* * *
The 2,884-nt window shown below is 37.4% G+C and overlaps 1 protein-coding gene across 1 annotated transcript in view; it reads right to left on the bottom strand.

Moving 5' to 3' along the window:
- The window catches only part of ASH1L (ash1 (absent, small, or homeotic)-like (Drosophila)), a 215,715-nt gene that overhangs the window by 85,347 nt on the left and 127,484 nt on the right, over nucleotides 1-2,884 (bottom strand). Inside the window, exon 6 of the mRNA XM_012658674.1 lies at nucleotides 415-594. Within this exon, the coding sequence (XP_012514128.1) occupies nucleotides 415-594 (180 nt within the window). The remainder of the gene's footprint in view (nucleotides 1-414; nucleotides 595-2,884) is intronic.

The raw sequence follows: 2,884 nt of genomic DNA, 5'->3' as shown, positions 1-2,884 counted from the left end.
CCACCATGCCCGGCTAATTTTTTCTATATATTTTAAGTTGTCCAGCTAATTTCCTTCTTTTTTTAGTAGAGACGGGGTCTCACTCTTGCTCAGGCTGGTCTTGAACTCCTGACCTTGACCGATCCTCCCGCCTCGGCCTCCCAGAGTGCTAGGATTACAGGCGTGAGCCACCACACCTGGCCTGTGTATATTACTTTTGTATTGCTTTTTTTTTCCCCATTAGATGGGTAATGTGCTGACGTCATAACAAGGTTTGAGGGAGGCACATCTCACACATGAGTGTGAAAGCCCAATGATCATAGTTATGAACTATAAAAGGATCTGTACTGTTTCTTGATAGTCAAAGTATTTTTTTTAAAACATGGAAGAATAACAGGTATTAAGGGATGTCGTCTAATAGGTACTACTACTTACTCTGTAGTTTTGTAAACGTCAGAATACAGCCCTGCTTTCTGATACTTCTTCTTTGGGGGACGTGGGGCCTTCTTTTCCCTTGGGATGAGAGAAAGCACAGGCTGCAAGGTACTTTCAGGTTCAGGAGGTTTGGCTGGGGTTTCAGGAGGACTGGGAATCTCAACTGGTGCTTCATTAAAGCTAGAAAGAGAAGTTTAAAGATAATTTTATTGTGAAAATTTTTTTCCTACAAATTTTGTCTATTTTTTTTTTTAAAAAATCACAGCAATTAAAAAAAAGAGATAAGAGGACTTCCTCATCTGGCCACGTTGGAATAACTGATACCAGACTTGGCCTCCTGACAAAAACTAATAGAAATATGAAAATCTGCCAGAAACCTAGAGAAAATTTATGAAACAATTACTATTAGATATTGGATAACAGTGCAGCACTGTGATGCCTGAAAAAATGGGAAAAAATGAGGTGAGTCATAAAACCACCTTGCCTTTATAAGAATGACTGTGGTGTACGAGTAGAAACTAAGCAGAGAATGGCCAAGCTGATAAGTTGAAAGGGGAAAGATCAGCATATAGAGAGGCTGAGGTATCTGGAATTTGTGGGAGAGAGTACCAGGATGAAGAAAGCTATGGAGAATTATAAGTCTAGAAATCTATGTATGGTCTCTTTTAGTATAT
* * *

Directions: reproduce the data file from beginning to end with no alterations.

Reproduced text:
The 2,884-nt window shown below is 37.4% G+C and overlaps 1 protein-coding gene across 1 annotated transcript in view; it reads right to left on the bottom strand.

Moving 5' to 3' along the window:
- The window catches only part of ASH1L (ash1 (absent, small, or homeotic)-like (Drosophila)), a 215,715-nt gene that overhangs the window by 85,347 nt on the left and 127,484 nt on the right, over nucleotides 1-2,884 (bottom strand). Inside the window, exon 6 of the mRNA XM_012658674.1 lies at nucleotides 415-594. Within this exon, the coding sequence (XP_012514128.1) occupies nucleotides 415-594 (180 nt within the window). The remainder of the gene's footprint in view (nucleotides 1-414; nucleotides 595-2,884) is intronic.

The raw sequence follows: 2,884 nt of genomic DNA, 5'->3' as shown, positions 1-2,884 counted from the left end.
CCACCATGCCCGGCTAATTTTTTCTATATATTTTAAGTTGTCCAGCTAATTTCCTTCTTTTTTTAGTAGAGACGGGGTCTCACTCTTGCTCAGGCTGGTCTTGAACTCCTGACCTTGACCGATCCTCCCGCCTCGGCCTCCCAGAGTGCTAGGATTACAGGCGTGAGCCACCACACCTGGCCTGTGTATATTACTTTTGTATTGCTTTTTTTTTCCCCATTAGATGGGTAATGTGCTGACGTCATAACAAGGTTTGAGGGAGGCACATCTCACACATGAGTGTGAAAGCCCAATGATCATAGTTATGAACTATAAAAGGATCTGTACTGTTTCTTGATAGTCAAAGTATTTTTTTTAAAACATGGAAGAATAACAGGTATTAAGGGATGTCGTCTAATAGGTACTACTACTTACTCTGTAGTTTTGTAAACGTCAGAATACAGCCCTGCTTTCTGATACTTCTTCTTTGGGGGACGTGGGGCCTTCTTTTCCCTTGGGATGAGAGAAAGCACAGGCTGCAAGGTACTTTCAGGTTCAGGAGGTTTGGCTGGGGTTTCAGGAGGACTGGGAATCTCAACTGGTGCTTCATTAAAGCTAGAAAGAGAAGTTTAAAGATAATTTTATTGTGAAAATTTTTTTCCTACAAATTTTGTCTATTTTTTTTTTTAAAAAATCACAGCAATTAAAAAAAAGAGATAAGAGGACTTCCTCATCTGGCCACGTTGGAATAACTGATACCAGACTTGGCCTCCTGACAAAAACTAATAGAAATATGAAAATCTGCCAGAAACCTAGAGAAAATTTATGAAACAATTACTATTAGATATTGGATAACAGTGCAGCACTGTGATGCCTGAAAAAATGGGAAAAAATGAGGTGAGTCATAAAACCACCTTGCCTTTATAAGAATGACTGTGGTGTACGAGTAGAAACTAAGCAGAGAATGGCCAAGCTGATAAGTTGAAAGGGGAAAGATCAGCATATAGAGAGGCTGAGGTATCTGGAATTTGTGGGAGAGAGTACCAGGATGAAGAAAGCTATGGAGAATTATAAGTCTAGAAATCTATGTATGGTCTCTTTTAGTATAT